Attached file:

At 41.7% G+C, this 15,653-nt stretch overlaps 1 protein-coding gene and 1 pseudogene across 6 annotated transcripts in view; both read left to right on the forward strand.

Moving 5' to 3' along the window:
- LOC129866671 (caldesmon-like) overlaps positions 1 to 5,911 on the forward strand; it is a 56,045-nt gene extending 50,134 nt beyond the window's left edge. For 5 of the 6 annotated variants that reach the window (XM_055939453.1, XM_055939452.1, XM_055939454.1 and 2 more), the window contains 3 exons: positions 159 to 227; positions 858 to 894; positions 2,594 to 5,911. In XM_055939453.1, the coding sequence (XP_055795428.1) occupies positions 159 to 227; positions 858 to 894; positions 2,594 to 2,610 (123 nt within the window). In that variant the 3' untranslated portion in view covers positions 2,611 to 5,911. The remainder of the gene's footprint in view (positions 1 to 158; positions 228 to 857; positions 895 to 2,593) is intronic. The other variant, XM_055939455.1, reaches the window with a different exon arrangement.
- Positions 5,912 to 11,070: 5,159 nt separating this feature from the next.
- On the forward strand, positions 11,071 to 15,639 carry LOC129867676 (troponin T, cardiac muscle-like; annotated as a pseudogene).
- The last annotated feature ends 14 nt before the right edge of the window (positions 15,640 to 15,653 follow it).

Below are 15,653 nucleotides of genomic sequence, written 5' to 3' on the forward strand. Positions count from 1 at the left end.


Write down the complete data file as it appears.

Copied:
At 41.7% G+C, this 15,653-nt stretch overlaps 1 protein-coding gene and 1 pseudogene across 6 annotated transcripts in view; both read left to right on the forward strand.

Moving 5' to 3' along the window:
- LOC129866671 (caldesmon-like) overlaps positions 1 to 5,911 on the forward strand; it is a 56,045-nt gene extending 50,134 nt beyond the window's left edge. For 5 of the 6 annotated variants that reach the window (XM_055939453.1, XM_055939452.1, XM_055939454.1 and 2 more), the window contains 3 exons: positions 159 to 227; positions 858 to 894; positions 2,594 to 5,911. In XM_055939453.1, the coding sequence (XP_055795428.1) occupies positions 159 to 227; positions 858 to 894; positions 2,594 to 2,610 (123 nt within the window). In that variant the 3' untranslated portion in view covers positions 2,611 to 5,911. The remainder of the gene's footprint in view (positions 1 to 158; positions 228 to 857; positions 895 to 2,593) is intronic. The other variant, XM_055939455.1, reaches the window with a different exon arrangement.
- Positions 5,912 to 11,070: 5,159 nt separating this feature from the next.
- On the forward strand, positions 11,071 to 15,639 carry LOC129867676 (troponin T, cardiac muscle-like; annotated as a pseudogene).
- The last annotated feature ends 14 nt before the right edge of the window (positions 15,640 to 15,653 follow it).

Below are 15,653 nucleotides of genomic sequence, written 5' to 3' on the forward strand. Positions count from 1 at the left end.